Vitamin D is the popular supplement du jour, but why? Learn the basics on why it is such a hot topic and if it is something you should talk to your doctor about.
It seems like every new health report on the news discusses one more reason why you do not have enough vitamin D in your body. However, why this is important is not always as clear. There are plenty of reasons why you need adequate vitamin D, but they are not always clear in the news reports. Here we make it simple for you to find out why this vitamin is so important and how having enough of it can benefit many areas of your overall health.
Bone Health – Ricketts Risk
Credit: AmazonVitamin D is most well-known for its role in keeping your bones healthy and strong. A significant deficiency in the vitamin can lead to many concerns including osteoporosis and rickets. Osteoporosis is common in senior citizens for multiple reasons, but the lack of vitamin D is one important factor. Guidelines for recommended amounts of daily intake of vitamin D released in 2010 recommend 25% more for adults over the age of 70, in part to help protect against the threat of osteoporosis.
Rickets is a disease that was only common in undeveloped countries considered nearly eradicated in developed countries in recent decades. It is a disease caused by the lack of vitamin D, calcium, magnesium or phosphorus and leads to the weakness of bones and muscles. Most commonly affected are children suffering from malnutrition and vitamin D deficiency is usually the main cause. A typical image of a child with Ricketts shows bowed legs and a common symptom is easily broken bones, like in osteoporosis.
Studies referenced on the Harvard School of Public Health website show that the risk of broken bones does not decrease unless you are taking adequate vitamin D supplements of at least 800 IU per day. The daily recommended maximum is 4,000 IU.
A study called the Health Professional Follow-Up Study proved that men with vitamin D levels considered healthy were at a lower overall risk of heart attack than those with low levels. If you consider the fact that vitamin D plays a role in rickets as well, which leads to weakness of the muscles, then consider that the heart is just one large muscular structure, it makes sense that the low vitamin levels can be linked to heart attack. There is also information that shows a link between inadequate vitamin D levels and high blood pressure, or hypertension. High blood pressure is one of the main risk factors for heart disease.
Higher death rates of a specific type of cancer in less sunny locations led researchers to investigate if vitamin D levels could impact cancer risk. The Harvard School of Public Health website says that it led to dozens of different studies, which shed light on the fact that low levels of the vitamin do indeed lead to a greater risk of developing cancer, especially colorectal cancer. A larger study that will span multiple years will examine if taking supplements of vitamin D can decrease cancer risk, but results will not be available for years.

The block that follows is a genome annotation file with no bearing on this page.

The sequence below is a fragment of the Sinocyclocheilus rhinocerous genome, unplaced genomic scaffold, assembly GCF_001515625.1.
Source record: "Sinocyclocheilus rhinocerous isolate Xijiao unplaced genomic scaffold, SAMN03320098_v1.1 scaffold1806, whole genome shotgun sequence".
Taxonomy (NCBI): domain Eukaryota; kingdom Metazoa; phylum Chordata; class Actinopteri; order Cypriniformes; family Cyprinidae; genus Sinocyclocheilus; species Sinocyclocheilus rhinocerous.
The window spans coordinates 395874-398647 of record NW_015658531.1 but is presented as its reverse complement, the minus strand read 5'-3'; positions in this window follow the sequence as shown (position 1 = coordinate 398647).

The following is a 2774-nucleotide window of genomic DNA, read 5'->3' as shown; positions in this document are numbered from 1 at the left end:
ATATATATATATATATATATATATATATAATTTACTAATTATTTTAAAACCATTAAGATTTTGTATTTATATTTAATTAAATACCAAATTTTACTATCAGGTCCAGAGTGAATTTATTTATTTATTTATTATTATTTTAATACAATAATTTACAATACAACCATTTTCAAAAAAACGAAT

Diabetes and Multiple Sclerosis Complications
After vitamin D deficiency was linked to cancer based on a suspicion generated by differences in geographic data, other diseases that were more common in areas with less direct sunlight came under scrutiny, too. Among those diseases that are more common in areas with less direct sunlight exposure, are multiple sclerosis and type one diabetes. There is still not significant data to link the low levels of the vitamin with both medical maladies, however first studies show that there is some promise to the theory.
Increased Risk for Common Illnesses
The correlation between vitamin D levels and sunlight exposure is proven, as the ultraviolet rays give our body what it needs to naturally make the vitamin. During the time of year when there is less sunlight, it would make sense that there is a lower overall level of vitamin D in the entire population unless they supplement. Considering this, then considering the majority of cold and flu viruses take hold and infect communities during the winter months could show that the lack of the vitamin leads to greater spread and susceptibility to these viruses.
It is always best to check with your doctor when seeking to add any sort of supplement to your diet. Once you have the approval of your physician, keep in mind while shopping for your supplement that there are different options for vitamin D on the market, so know what to look for. If you find two different options available, vitamin D2 and vitamin D3, make sure to choose vitamin D3 as it is more easily absorbed into your body systems than D2. Another name for D3 you may find on the label is cholecalciferol. Once you have determined if you need to supplement your diet and time outside with extra vitamin D, these tips can help you find the right product for you along with specifics from your physician.